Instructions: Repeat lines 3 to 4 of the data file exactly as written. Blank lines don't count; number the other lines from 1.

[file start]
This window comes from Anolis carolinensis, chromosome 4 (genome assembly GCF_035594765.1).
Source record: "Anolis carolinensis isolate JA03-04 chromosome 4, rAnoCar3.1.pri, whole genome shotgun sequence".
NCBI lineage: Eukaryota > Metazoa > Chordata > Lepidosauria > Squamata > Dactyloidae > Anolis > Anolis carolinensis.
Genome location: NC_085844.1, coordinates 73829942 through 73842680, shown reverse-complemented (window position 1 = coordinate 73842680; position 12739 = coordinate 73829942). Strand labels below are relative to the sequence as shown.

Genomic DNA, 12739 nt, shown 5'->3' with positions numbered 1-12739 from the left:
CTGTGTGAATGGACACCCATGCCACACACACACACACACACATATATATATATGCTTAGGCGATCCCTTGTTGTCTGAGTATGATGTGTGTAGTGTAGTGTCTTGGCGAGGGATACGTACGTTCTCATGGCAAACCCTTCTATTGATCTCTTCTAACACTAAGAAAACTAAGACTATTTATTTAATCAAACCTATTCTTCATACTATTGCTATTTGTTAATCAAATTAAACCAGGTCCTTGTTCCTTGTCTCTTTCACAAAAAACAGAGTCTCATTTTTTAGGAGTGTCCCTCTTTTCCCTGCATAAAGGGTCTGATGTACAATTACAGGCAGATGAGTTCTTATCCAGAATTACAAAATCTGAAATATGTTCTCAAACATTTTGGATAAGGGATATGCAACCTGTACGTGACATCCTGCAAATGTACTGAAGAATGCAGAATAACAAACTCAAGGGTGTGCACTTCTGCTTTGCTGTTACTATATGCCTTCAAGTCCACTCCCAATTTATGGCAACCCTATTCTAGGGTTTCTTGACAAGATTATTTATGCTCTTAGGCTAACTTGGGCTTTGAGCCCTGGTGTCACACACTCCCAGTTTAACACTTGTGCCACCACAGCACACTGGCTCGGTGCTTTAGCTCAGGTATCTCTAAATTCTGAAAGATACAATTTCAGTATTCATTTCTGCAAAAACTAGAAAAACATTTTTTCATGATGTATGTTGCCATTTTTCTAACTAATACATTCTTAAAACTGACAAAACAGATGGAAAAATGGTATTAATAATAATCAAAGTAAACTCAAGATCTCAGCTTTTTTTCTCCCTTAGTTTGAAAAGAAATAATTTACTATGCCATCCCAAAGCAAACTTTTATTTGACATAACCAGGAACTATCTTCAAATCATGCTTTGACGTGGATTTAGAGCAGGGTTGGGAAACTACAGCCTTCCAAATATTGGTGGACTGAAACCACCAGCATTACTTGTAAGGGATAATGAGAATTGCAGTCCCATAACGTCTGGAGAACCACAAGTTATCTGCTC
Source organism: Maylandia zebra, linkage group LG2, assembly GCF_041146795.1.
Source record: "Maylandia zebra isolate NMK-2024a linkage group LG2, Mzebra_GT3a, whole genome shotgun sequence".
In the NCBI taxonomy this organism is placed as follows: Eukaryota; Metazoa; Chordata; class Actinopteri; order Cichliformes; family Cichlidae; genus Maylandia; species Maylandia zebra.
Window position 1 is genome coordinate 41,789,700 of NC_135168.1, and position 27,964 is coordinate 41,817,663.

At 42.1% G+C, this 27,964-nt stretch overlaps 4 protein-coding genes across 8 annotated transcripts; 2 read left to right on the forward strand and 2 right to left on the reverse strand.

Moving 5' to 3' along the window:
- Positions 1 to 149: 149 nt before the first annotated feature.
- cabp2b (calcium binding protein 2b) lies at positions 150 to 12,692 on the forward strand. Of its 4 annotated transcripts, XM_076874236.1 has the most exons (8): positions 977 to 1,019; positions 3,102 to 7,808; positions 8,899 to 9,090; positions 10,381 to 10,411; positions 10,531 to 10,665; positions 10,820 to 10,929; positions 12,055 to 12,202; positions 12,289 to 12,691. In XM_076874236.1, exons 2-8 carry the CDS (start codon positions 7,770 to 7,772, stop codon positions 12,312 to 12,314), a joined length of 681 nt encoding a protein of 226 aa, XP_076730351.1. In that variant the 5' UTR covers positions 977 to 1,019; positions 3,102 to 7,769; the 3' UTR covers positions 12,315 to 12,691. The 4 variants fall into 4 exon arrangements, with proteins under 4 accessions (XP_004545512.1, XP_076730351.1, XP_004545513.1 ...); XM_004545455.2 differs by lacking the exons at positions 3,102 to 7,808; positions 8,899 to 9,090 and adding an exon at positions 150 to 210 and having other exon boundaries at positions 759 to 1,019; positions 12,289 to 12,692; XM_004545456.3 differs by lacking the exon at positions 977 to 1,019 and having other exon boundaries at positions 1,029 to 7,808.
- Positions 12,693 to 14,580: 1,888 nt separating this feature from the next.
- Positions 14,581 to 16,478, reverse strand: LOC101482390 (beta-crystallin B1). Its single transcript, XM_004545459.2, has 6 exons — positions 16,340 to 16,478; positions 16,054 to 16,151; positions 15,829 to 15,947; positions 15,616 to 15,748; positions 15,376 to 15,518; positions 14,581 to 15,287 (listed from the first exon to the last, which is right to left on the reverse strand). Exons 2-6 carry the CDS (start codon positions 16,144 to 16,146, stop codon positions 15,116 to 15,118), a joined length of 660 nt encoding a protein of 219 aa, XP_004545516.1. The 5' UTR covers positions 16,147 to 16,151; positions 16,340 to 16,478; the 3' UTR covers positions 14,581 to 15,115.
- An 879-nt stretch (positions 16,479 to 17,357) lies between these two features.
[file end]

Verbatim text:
NCBI lineage: Eukaryota > Metazoa > Chordata > Lepidosauria > Squamata > Dactyloidae > Anolis > Anolis carolinensis.
Genome location: NC_085844.1, coordinates 73829942 through 73842680, shown reverse-complemented (window position 1 = coordinate 73842680; position 12739 = coordinate 73829942). Strand labels below are relative to the sequence as shown.